2016 Fantasy Baseball: Baltimore Orioles Sign Dexter Fowler
The Baltimore Orioles did not make a ton of noise on the free agent market. At least, they did’t make a ton of noise for guys outside the organization (they re-signed Chris Davis and Darren O’Day). That changed when they signed Dexter Fowler and Yovani Gallardo this week. We’ve already profiled the Yovani Gallardo signing. That deal took a little longer to finalize than what most people thought. By comparison, the Fowler deal came together rather quickly. He will earn 33 million dollars over three seasons with the Orioles.
Why the Orioles make this move
We often look at baseball moves from a singular dimension. When it comes to hitters we often look at a signing or trade as it pertains to the position the player plays. In the case of Fowler, he has been a center fielder for his entire career, but he will plug a hole in right field for Baltimore. While the prospects for right field didn’t look that good, the Orioles had acquired Mark Trumbo in a trade with the Mariners. Trumbo can marginally play right field, but now he can shift to designated hitter.
The acquisition of Fowler is not so much about where he will play in the field as where he will hit in the lineup. In short, Fowler plugs a huge hole on top of the Orioles lineup. The Orioles have more power bats than most people give them credit for. Trumbo gives them another bat that could potentially hit 30 home runs this season to go along with Adam Jones, Manny Machado, and the aforementioned Davis. They didn’t have anyone capable of getting on base in front of them until they signed Fowler. Fowler has a career .363 OBP and in this day and age, that is pretty stout.
When you add Fowler to the lineup and the offseason haul, you realize the Orioles have done a whole lot more than what people first thought. Hyun-Soo Kim put up some huge numbers in Korea and was signed in the offseason. He doesn’t register as a big time fantasy option yet, but when you throw that into the discussion with Fowler and Trumbo you see the Orioles are incrementally better than they were a year ago.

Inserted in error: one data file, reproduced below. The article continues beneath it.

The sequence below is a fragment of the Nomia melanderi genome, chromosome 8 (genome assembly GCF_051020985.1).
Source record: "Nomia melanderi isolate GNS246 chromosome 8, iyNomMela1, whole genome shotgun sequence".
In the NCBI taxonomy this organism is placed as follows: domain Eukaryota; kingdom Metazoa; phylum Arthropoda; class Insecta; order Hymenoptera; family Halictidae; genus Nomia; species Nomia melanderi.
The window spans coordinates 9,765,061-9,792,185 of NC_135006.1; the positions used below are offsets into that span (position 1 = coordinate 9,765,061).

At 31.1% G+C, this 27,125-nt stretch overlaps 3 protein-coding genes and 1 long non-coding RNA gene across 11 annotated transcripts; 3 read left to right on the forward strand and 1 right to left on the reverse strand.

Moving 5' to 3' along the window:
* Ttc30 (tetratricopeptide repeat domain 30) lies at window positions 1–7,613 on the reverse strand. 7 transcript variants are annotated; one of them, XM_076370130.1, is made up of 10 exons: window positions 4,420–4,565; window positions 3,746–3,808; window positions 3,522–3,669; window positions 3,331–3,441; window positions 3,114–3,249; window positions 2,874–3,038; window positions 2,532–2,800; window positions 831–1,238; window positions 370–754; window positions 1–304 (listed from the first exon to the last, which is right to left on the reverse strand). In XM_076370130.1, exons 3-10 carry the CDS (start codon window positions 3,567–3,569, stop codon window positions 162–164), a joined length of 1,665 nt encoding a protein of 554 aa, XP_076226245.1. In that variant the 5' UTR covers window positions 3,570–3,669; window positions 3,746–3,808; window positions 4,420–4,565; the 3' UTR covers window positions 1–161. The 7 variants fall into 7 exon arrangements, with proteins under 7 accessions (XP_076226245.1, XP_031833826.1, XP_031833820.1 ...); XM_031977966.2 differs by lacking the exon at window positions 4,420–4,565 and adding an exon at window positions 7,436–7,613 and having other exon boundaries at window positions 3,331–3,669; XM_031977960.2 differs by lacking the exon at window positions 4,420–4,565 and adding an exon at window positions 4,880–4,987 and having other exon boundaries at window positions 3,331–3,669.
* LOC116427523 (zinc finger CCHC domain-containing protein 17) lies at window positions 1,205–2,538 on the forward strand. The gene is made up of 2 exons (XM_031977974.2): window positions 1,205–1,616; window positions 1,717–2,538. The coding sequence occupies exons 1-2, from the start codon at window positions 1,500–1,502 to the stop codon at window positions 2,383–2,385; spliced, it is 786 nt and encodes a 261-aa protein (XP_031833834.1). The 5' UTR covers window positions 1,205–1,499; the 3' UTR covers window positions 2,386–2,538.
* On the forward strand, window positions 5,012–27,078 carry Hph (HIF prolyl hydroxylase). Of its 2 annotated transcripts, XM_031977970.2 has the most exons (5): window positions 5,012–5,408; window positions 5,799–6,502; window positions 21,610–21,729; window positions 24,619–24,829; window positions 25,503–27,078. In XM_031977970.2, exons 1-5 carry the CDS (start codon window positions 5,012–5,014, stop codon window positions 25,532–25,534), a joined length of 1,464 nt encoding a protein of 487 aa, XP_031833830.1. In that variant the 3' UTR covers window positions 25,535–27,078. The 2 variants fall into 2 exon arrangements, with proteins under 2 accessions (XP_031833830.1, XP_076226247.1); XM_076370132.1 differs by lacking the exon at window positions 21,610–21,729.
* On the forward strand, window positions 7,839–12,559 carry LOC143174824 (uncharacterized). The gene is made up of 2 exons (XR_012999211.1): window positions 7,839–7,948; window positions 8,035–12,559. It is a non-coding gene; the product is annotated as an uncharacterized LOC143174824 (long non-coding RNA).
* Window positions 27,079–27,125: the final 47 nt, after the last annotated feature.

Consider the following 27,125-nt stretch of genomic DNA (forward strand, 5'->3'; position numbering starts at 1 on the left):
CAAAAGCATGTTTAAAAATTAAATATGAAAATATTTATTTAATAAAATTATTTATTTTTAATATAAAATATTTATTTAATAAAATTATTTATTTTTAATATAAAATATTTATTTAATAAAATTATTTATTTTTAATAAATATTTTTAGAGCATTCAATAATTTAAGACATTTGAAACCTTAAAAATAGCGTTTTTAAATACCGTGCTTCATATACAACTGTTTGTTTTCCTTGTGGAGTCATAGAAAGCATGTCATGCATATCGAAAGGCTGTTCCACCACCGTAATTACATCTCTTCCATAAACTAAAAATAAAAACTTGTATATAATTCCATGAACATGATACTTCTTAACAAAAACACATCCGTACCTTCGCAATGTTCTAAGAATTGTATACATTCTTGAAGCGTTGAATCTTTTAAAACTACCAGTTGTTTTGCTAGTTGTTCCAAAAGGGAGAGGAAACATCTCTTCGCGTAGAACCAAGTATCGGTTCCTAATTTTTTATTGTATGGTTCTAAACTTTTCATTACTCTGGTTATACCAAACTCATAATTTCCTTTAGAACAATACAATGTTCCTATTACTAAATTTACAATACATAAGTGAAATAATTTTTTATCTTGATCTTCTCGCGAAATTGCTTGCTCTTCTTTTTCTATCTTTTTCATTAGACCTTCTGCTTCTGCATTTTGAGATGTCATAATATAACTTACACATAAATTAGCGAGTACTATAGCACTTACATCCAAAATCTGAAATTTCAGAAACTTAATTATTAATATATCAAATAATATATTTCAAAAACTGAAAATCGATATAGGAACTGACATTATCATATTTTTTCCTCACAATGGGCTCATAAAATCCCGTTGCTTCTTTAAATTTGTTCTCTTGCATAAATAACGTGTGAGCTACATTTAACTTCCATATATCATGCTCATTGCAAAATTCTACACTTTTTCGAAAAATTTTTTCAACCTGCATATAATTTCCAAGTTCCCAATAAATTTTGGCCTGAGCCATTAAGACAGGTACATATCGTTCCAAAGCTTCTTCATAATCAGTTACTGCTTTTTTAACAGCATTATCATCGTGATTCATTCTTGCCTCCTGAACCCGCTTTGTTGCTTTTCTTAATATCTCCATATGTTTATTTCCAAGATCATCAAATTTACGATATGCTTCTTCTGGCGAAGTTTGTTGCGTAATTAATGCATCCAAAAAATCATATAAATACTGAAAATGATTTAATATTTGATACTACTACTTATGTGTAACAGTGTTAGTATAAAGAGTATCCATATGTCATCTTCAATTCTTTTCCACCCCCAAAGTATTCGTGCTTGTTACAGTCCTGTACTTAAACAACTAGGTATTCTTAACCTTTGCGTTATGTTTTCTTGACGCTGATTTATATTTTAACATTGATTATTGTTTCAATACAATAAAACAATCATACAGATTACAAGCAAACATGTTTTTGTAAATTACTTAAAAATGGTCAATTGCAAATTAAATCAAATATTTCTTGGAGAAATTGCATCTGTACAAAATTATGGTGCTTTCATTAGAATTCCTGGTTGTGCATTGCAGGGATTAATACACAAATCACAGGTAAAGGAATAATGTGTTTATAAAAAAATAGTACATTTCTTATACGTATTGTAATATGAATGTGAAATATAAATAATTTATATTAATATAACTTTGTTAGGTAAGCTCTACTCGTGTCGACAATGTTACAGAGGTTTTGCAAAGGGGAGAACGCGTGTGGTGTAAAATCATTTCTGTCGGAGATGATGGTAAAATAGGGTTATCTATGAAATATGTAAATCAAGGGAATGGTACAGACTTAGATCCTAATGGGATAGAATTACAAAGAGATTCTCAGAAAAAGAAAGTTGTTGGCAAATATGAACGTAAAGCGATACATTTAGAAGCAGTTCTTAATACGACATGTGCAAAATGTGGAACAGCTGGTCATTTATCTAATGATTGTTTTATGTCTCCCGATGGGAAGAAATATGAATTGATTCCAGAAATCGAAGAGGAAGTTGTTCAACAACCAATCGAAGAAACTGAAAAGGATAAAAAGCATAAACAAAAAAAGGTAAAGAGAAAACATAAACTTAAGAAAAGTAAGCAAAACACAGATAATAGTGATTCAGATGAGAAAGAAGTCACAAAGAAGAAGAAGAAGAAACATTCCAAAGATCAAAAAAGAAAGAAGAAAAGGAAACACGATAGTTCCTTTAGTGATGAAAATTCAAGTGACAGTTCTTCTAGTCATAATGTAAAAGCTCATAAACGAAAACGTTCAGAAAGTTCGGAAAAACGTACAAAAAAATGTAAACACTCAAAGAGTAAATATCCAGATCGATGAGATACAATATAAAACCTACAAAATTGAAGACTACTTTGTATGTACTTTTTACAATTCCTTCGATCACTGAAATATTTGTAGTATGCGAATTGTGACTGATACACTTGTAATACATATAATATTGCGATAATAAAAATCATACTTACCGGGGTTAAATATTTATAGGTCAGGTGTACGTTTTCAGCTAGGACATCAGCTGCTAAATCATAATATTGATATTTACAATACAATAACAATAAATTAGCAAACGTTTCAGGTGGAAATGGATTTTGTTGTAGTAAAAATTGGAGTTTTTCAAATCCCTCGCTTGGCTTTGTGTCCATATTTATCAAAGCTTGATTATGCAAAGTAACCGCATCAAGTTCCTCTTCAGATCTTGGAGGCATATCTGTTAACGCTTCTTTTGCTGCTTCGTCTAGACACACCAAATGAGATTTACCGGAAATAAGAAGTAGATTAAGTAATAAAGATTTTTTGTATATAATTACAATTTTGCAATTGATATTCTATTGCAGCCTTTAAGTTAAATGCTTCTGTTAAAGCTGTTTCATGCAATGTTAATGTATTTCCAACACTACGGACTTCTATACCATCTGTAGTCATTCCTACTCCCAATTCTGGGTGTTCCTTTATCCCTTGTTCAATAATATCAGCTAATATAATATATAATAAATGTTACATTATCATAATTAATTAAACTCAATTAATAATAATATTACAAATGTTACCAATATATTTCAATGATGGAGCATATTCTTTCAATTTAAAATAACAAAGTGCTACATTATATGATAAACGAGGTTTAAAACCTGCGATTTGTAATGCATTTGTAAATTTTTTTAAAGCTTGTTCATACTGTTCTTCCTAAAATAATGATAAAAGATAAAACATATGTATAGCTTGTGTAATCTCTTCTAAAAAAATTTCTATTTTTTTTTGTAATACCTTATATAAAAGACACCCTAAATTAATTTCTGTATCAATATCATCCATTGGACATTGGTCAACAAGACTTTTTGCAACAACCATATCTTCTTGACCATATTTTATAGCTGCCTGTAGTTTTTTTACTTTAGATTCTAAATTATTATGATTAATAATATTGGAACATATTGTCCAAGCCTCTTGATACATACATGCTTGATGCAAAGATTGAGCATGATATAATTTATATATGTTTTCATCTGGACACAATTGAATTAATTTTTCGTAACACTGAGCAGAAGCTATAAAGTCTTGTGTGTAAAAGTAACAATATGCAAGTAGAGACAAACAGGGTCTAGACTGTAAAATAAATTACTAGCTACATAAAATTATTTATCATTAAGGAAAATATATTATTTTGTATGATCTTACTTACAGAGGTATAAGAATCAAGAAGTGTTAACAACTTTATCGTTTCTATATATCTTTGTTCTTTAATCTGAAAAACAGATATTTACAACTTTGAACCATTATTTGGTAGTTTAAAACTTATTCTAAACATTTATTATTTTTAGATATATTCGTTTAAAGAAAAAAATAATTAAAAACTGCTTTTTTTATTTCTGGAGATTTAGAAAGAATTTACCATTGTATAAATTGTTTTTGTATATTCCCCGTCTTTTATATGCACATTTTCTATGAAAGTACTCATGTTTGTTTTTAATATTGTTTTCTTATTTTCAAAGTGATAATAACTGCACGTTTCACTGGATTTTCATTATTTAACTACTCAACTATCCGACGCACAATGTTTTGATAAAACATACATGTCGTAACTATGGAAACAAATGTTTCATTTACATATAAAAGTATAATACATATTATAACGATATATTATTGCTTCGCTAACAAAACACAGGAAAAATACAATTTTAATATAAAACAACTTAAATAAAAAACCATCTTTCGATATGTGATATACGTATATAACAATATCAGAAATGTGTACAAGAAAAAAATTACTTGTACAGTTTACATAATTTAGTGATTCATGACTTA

What this deal means for you
In generic outfield leagues, this deal doesn’t change things for Dexter Fowler and where he would have ranked on your team. The Orioles have the opportunity to be a prolific offense, but he is leaving a pretty good offense in Chicago. The bigger impact comes in leagues that employ specific outfield positions. Once Fowler gets two weeks into the season, he will be eligible in center field and right field. Depending on the size of your league (and the number of starting outfielders you employ) he could be either a really good bench piece or a fourth or fifth starting outfielder on your team.
Obviously, six category leagues are going to be a lot more impressed with Fowler than traditional leagues, but he still offers a little bit of everything. In two seasons at sea level, he has averaged more than ten home runs per season and 15 stolen bases per season. There is no reason why that kind of production shouldn’t continue. Those numbers (along with 80 or more runs scored) may not blow your skirt up, but it’s worth keeping an eye on when you are making your draft list.